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August 29, 2011

Swift Engineering & Platform HPC: Designing Faster Race Cars and Planes

Nicole Hemsoth

Founded in 1983, Swift Engineering began as a constructor of world-class, open-wheel race cars. Today, Swift is a leader in the design and manufacture of composite structures, expanding its portfolio to include race cars capable of reaching 200 MPH as well as conventional and military aircraft. “We design and build high performance vehicles in quick turn under one roof,” said Mark Page, Swift’s Chief Scientist. “We process huge amounts of data simultaneously, so we need some serious computing power to do that.”

In 2001, Swift began experimenting with high computing power and assembled a 16 node cluster specifically for use with Computational Fluid Dynamics (CFD) applications. However, Swift’s in-house solution did not meet growing demands for CFD analysis, and by 2008 Swift’s needs had outgrown the workstation cluster; its associated costs outweighed its benefits and demands on employee time were no longer feasible.

Maintaining global leadership in design and manufacturing requires Swift to find competitive advantages wherever possible. Two of the key areas of the design cycle that are critical for achieving an advantage are testing and simulation. These are time intensive processes, with each new idea or part requiring a scale prototype and wind tunnel testing. According to Chris Norris, Swift’s Chief Engineer, “The problem is whenever you come up with a new idea or a concept you have to make a part to test on the wind tunnel model. Finding ways to reduce the cycle and expedite testing through computer simulation reduces the time to market.”

Swift knew a state-of-the-art, purpose built, High Performance Computing (HPC) solution was needed to further significantly increase its efficiency and output. “This HPC solution had to be simple and require minimal management,” said Dr. John F. Winkler, Swift’s Chief Aerodynamicist. “We needed a HPC solution where we spent more time solving complex problems than we did administering the system. Cray and Platform Computing provided a turn-key HPC solution to Swift allowing us to develop client projects more rapidly, answer more complex questions”.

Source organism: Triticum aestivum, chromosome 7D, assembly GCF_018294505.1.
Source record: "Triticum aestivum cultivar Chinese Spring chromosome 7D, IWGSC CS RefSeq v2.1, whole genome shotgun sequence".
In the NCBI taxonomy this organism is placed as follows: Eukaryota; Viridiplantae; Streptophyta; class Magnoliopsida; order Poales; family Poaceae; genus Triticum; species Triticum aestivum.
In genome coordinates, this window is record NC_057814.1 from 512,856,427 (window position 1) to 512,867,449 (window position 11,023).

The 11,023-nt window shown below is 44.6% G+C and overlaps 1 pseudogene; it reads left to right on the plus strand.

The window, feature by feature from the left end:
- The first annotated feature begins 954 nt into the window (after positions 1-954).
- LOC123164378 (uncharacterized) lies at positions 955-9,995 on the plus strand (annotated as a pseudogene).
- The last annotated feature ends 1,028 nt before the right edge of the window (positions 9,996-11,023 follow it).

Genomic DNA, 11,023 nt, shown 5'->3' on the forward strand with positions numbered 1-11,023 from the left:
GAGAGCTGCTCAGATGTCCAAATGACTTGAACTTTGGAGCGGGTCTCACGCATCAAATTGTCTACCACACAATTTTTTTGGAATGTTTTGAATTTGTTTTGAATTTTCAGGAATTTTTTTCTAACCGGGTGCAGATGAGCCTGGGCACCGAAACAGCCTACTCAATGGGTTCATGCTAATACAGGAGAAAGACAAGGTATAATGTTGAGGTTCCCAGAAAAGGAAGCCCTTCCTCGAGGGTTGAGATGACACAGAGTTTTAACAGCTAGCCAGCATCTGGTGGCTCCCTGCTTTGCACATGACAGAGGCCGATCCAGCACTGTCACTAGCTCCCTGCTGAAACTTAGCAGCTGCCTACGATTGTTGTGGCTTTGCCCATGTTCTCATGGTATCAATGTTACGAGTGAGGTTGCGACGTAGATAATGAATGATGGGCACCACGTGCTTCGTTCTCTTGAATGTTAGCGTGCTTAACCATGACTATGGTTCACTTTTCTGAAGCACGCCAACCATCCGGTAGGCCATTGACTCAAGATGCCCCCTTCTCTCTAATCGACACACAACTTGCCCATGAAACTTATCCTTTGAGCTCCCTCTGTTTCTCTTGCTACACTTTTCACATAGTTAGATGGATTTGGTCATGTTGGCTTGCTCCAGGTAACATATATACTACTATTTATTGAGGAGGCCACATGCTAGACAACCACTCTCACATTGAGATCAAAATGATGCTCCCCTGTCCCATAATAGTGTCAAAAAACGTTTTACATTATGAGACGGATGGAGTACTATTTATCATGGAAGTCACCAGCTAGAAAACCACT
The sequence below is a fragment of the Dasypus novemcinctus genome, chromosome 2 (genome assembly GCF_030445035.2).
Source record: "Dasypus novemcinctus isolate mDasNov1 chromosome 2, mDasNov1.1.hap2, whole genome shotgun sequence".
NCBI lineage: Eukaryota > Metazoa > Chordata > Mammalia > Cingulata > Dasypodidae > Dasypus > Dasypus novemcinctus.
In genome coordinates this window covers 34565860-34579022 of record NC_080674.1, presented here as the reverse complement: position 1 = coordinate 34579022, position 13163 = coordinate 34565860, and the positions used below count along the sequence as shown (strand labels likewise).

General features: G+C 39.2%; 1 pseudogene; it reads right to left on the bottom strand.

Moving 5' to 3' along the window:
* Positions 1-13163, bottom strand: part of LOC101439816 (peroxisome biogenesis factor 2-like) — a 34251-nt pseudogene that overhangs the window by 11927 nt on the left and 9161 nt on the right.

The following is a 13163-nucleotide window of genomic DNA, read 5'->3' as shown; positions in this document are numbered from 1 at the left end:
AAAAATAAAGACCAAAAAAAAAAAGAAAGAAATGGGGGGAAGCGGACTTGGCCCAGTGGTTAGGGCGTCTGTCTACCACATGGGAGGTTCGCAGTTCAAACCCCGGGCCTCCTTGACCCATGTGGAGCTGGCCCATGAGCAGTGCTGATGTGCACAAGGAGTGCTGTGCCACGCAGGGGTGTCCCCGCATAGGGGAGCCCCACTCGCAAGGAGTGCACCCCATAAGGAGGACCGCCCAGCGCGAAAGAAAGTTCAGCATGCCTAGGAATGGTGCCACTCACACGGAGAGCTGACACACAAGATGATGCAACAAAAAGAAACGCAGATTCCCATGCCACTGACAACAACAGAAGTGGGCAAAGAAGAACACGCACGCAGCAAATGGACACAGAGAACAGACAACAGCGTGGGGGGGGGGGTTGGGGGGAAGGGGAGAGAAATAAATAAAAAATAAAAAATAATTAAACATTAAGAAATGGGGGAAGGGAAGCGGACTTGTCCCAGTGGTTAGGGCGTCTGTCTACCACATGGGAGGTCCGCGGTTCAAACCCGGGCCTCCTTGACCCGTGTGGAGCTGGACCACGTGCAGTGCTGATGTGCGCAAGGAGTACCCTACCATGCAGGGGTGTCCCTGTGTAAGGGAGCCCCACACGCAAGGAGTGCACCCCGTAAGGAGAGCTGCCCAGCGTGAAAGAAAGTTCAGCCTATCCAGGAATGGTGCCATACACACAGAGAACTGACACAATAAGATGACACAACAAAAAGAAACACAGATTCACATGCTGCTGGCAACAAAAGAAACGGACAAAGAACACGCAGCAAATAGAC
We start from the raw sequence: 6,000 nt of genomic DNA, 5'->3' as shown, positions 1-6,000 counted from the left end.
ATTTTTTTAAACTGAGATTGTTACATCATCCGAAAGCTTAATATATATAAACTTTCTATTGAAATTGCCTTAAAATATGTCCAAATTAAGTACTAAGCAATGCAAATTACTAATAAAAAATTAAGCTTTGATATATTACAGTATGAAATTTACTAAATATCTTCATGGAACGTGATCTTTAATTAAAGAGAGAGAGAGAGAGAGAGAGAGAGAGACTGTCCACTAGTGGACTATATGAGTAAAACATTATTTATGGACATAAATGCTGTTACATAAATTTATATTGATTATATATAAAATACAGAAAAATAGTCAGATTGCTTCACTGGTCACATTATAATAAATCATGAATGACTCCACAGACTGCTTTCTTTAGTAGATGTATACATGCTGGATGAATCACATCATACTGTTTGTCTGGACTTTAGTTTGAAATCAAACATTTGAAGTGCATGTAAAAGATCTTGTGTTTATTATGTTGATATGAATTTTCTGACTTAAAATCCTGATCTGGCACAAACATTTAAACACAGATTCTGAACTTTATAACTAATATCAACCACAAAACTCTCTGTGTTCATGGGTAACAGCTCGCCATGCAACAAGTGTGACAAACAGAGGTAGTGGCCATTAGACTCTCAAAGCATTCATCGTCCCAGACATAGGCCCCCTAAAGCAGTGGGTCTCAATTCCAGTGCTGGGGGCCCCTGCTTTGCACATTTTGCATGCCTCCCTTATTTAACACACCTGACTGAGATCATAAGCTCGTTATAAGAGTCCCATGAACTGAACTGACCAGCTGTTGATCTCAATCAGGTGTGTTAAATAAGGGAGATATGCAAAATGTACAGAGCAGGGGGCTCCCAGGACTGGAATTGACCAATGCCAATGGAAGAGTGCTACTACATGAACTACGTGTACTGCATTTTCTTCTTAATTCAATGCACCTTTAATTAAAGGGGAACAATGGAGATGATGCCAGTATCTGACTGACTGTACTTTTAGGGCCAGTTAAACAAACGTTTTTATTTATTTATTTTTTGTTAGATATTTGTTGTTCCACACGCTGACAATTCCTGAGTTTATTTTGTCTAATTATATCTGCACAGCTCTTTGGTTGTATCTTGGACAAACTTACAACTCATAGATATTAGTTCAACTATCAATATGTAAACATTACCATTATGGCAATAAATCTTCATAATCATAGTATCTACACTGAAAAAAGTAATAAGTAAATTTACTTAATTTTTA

With Cray and Platform Computing’s complete, market leading HPC solution for small businesses, Swift engineers were able to evaluate concepts within hours instead of days and make design changes in real time. “With incredible support from Cray and Platform Computing, we transitioned from a two workstation solution to a full-scale HPC Cluster within a week very quickly and very efficiently,” said Dr. Winkler. Using Platform’s management software, Platform HPC, Swift can schedule large computations so design engineers are not waiting around for their analysis to complete overnight. Now the jobs are started in the morning with results in the afternoon. Additionally, analysis can be run in parallel, further increasing the amount of analysis that can be completed within a single day.

A new design idea can therefore be easily simulated without having to build a scale model and conduct extensive wind tunnel testing. Thus, Swift began the newest chapter of its racing achievements with its next generation Formula Nippon racecar (Japan’s premier formula racing series).  Swift’s aerodynamic innovation, known as the ‘Mushroom Buster’, generates a cleaner aerodynamic wake signature behind the car, improving close proximity racing with significantly higher cornering speeds (approximately four times greater than gravity), making racing even more exciting.

 Using Platform HPC, Dr. Winkler is able to provision, instantly submit jobs, monitor and report and easily re-provision a computer node when necessary, requiring less than 10% of his time for process overhead depending on the size of the job. Efficient computing makes more efficient aerodynamic vehicles, providing Swift designs with an ‘unfair advantage’ – enabling them to outwit the competition through better preparation and resources.

Swift Engineering – Making Cars Go Faster With Platform HPC

Platform Computing